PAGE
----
How To Score An Internship In Another Country

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How To Score An Internship Abroad

For most, interning overseas sounds like a pipedream. After all, why on earth would they want to hire you over someone local? It’s usually, cheaper, more efficient, and runs much less risk in terms of running into logistical/communication barriers. In yet, even if you think that interning overseas sounds next to impossible, it’s actually much more accessible than you might think.

Over the past decade, interning abroad has grown tremendously. There are a few factors we have to take into consideration with this. First, a lot of U.S. based companies have operations overseas and find it valuable to start training potential employees while they’re in school to learn the language and get accustomed to their operations. Additionally, there are numerous cultural benefits as well, which can become incredibly valuable to American firms. However, even with all these fantastic factors involved, it’s still a lot of commitment on both ends, both with their respective time and finances.

It’s true that to get an internship overseas; you’re going to have work much harder than trying to get something at home. These people want to see that they’re bringing over the best first, with the ability to enjoy their culture and community your benefit, not theirs. In yet, landing a gig like this can leave an incredible impression upon you for the rest of your life, which is why I’m going to show a little bit on how it’s done.

Finding The Right Fit

The most important step in your search is going to be finding a business that you feel like will accelerate your career first and foremost, with where they’re located a secondary factor. Whether it be a startup or major corporation, it’s also important to note that these people are going to want to bring you into both their culture and workflow and having someone come overseas for that can be a tough task on their end. However, there are a few ways that you can accomplish compiling a list.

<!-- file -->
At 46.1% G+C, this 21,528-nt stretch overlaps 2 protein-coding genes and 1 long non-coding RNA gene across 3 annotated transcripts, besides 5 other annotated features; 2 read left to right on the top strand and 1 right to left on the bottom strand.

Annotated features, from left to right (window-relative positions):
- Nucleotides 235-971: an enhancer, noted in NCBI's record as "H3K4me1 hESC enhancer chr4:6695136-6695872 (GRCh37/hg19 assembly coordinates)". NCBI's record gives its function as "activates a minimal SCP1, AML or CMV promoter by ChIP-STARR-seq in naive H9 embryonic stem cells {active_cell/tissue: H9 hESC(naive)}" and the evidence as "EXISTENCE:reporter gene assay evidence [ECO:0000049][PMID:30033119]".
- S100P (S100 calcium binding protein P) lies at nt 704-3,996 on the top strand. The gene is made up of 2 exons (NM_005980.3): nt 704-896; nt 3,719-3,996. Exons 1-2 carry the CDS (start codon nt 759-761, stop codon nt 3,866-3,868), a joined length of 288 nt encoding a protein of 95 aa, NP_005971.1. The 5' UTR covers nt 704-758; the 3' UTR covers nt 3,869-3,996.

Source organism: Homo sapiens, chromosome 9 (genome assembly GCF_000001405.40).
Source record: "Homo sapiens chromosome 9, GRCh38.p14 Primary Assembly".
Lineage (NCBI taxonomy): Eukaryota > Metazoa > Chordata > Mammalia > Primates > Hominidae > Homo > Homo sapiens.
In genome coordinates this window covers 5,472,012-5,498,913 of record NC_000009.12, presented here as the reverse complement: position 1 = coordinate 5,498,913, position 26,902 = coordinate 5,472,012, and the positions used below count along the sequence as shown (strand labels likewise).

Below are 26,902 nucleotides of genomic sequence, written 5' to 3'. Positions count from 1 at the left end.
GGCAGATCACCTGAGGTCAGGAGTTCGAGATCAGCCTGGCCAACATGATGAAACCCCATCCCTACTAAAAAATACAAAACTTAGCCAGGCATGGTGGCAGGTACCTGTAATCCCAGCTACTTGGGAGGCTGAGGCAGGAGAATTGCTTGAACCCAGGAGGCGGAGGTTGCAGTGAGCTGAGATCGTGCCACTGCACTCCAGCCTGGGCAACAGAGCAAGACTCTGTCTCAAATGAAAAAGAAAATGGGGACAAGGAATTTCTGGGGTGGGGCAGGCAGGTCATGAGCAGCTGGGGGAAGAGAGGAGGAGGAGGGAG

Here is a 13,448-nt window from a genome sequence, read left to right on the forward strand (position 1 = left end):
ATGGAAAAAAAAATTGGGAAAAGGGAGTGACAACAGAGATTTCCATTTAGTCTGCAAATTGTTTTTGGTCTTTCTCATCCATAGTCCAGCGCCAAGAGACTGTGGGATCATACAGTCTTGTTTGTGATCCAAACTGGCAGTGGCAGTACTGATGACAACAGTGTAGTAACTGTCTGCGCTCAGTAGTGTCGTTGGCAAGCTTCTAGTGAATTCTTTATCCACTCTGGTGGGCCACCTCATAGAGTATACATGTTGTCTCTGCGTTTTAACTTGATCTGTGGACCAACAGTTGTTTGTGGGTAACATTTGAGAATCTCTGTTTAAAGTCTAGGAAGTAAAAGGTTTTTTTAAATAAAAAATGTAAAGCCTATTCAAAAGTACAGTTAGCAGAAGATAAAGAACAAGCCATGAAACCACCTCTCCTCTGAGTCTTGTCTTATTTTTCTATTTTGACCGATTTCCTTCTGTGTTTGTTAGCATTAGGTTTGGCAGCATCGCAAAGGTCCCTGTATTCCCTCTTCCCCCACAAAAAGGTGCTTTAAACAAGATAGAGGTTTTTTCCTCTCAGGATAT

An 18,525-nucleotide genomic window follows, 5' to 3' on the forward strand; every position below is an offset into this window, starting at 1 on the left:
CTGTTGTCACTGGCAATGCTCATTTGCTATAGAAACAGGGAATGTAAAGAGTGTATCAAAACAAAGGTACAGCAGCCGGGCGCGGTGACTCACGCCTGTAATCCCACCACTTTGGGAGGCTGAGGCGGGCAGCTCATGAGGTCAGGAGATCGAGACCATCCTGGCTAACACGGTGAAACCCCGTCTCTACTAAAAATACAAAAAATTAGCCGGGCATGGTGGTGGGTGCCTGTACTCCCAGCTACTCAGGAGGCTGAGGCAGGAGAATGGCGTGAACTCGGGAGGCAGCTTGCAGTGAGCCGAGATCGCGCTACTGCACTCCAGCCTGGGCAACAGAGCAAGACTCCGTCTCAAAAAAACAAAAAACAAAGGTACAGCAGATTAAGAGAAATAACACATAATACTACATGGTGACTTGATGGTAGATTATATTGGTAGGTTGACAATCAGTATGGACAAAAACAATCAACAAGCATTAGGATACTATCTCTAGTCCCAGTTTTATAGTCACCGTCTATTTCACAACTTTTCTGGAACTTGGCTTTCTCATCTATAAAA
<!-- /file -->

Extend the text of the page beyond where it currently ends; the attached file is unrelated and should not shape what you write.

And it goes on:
First, start looking at the companies that excite or interest you the most. What do you like about them? Why do you want to work there? Could you see yourself there after the internship is over? These are critical questions to answer, because to them, where you’re from doesn’t matter, but rather what you can bring to the table. Additionally, while it may be in your strongest desires to experience what it’s like to work overseas, for their company, it’s just another day at the office. Sure, they might love their city or country, but they’re used to it, so the fact that you want to experience something new isn’t exactly a major factor in their decision.

I know it sounds dull, but treat this like you would any other job to really hone in on finding the right company for you. Compile a list large enough that you can both find interest in, as well as pitch consistently too. Categorize your choices as your top choices (and why), all the way down to potential safety nets. Remember, this is an exercise of growth of your career, where all the extra benefits of traveling will fall into place after you touch down.

Writing The Pitch

How you come off to these people is going to make or break your opportunity. Remember, while you might have dreams about spending your summer in Singapore or Berlin, these people don’t want to hear about how you want to live there, they want to hear about what you’re going to do for their firm and how you’re going to do it.

As you’re most likely not the only person that wants to intern abroad, these folks are going to come across a ton of applications. That’s why it’s imperative you compile a quality cover letter, as well as a killer resume (plus going above and beyond on any other assignments they might require). Make your pitch short and sweet, going after the primary points listed above (the what and how), as well as a brief about you, your goals, and how you want to develop a career there. This should be no longer than 3-4 short paragraphs (around three sentences), with a call-to-action included as well. While this is going to take some practice at first, getting in the habit of this will not only serve you well for the internship but continuing along for the rest of your career as well.

While getting an internship overseas can be tough, it can also be one of the most worthwhile experiences of your young career. Get started early, build a solid pipeline, and go after the ones you want. If so, I promise that you’ll be landing abroad in no-time.

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